Ideally each of us should have the opportunity to work in a field that we are passionate about while making enough to survive. It is not easy to make career decisions. Some time of self-assessment and reflection may help you discover your professional niche.
~ Consider your interests—not only your current passions, but also ones that may have revealed themselves during childhood.~ Think about what skills and tasks you find enjoyable and come that easy and which ones may be not compatible.~ Think about what purpose you would like to fulfill or a cause you would like to stand for with your work.~ Ponder what rewards you are striving for. Is it job security, having a constant challenge, the potential to earn a high salary, notoriety, serving others…?
~ Consider what type of work environment you desire. Do you prefer a fast-paced or laid back environment? Working among many co-workers or a small number? Working a set schedule or various shifts?
You do not have to assess yourself alone. Visit professional career counselors at school or in the community (some services may be offered free by local organizations). Talk to various working professionals about their positions and ask them if they think you would be a good fit. Also have a nice chat with someone you trust. They may have observed some aspects of your personality and talents that you have never acknowledged before.
What Division of Healthcare Am I Meant to Pursue?
If you would like to pursue a career in healthcare, because of its value and the number of job openings projected to increase, start thinking about which division of healthcare is most suitable to your personality and talents.
• Direct Patient Care: If you are a people person and want to directly interact with patients, there are a variety of positions within this area of healthcare. These include nurses, physical therapist assistants, dental assistants, surgical technologists, doctors, dentists, social workers, medical assistants and more.
• Diagnostics and Medical Imaging: Would you like to help uncover why a patient is showing symptoms of illness or injury so they can get the treatment they require? A career in diagnostics and medical imaging might then be a perfect fit. Professionals like ultrasound technicians or sonographers, cardiovascular technologists, radiology technicians, phlebotomists and MRI techs fit into this category. These positions require a balance between interacting with patients and technology/science.
• Administrative: Although positions within these categories do not directly relate to diagnosing or treating patients, their role is essential for healthcare facilities to run smoothly. Positions within this category include medical transcriptionists, medical biller and coders, medical administrative assistants and health services managers.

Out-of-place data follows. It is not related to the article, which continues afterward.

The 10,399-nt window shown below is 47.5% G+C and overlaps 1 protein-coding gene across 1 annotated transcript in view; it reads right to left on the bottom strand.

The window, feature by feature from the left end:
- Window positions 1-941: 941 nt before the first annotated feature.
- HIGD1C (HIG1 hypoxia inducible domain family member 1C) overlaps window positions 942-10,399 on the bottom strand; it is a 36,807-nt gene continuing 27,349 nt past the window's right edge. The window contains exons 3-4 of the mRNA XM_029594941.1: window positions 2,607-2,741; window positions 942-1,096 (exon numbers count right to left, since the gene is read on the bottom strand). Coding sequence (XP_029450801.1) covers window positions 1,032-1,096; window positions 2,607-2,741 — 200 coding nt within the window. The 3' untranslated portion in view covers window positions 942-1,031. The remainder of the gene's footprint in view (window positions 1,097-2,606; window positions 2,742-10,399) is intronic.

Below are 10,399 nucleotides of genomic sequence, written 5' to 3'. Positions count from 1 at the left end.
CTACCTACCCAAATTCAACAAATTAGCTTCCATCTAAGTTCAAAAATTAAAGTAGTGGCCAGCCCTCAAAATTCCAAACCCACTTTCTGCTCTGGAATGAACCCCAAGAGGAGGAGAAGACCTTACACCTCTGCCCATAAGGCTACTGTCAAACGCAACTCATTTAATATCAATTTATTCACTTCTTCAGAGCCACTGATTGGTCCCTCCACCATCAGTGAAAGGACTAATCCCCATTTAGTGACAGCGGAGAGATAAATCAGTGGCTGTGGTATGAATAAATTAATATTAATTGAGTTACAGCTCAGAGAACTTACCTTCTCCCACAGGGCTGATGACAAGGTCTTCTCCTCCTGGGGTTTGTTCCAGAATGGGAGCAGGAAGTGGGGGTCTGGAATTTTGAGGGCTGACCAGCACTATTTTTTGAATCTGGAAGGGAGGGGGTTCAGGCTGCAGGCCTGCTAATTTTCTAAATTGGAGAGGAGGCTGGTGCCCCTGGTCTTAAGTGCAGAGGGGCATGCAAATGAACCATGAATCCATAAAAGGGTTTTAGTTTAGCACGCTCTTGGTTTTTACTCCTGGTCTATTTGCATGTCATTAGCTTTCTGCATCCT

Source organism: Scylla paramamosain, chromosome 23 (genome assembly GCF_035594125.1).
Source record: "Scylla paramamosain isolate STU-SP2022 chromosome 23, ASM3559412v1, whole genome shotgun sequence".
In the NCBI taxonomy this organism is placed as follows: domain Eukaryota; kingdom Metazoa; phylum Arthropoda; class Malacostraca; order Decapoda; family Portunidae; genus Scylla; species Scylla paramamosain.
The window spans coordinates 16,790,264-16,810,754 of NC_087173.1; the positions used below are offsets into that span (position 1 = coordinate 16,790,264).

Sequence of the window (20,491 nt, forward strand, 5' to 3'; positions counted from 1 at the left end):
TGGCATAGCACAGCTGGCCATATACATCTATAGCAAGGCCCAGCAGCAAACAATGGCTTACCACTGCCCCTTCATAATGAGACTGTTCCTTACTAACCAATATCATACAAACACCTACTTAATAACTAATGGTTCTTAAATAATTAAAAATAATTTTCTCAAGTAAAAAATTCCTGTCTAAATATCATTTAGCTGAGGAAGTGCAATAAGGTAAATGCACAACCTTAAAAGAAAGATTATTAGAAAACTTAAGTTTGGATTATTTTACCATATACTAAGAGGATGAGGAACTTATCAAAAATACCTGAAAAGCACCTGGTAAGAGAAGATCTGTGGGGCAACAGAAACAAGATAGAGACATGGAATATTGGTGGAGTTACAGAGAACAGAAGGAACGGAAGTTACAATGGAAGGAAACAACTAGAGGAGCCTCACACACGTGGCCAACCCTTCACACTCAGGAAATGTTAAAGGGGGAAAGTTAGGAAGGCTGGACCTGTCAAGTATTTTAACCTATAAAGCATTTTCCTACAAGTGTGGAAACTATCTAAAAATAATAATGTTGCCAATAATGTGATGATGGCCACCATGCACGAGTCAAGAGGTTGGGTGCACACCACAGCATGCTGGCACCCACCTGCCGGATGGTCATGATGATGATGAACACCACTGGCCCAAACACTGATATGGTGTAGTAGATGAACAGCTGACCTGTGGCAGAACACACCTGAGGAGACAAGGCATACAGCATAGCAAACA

These are just some of the divisions of healthcare. Once you are done researching all of the facets that make up a hospital or healthcare setting, you can start finding out what each individual position involves and how each relates to your own interests and skills.
For example, the Society of Diagnostic Medical Sonography states that if you would enjoy providing “one-on-one care” to patients, using “high-tech instrumentation to create and interpret images from inside the human body”, working as part of a healthcare team and “committing to life-long learning,” then an ultrasound career may just be your calling.
There are various self-assessment questionnaires and tools out there that you can find online or from career counselors. Some websites charge a fee, but you can usually find an abridged version to use for free to learn more about your personality traits and how they relate to careers. They can be very insightful, and fun to complete; but do not allow them to carve your fate in stone, as it impossible for a questionnaire to capture your entire essence.
One popular self-assessment tool is the Myers-Briggs Type Indicator. After answering a series of questions, you end up with a four-letter psychological or personality type. There are 16 possible four-letter outcomes. For example, according to Cape Cod Community College’s “Choosing a Career” report (2011-2012), those with an ISFJ type match may make great radiologic technicians, nurses, physical therapists, respiratory therapists and dental hygienists.
(Source: American Registry of Diagnostic Medical Sonographers):“Ultrasound is a wonderful career choice. It is not a good choice if you are just looking for a ‘job’. It requires a great deal of commitment as your abilities directly impact patient care.”“I teach, I’m taught, I do, I adapt, I think and I’m physically active, you can’t say that about many jobs!”
“A successful sonographer is someone who has an independent personality, who is bright, has strength of character and a strong ethical background. It is also important to have a spontaneous personality and enjoy working with and dealing with people.”
Experience for Yourself
The best way to assess whether you are meant to work in a particular field of healthcare is to experience it for yourself. Whether you are still in high school or thinking of switching careers, contact a local healthcare provider and see if you can arrange a job shadowing experience. You can arrange this for a number of positions you may be interested in.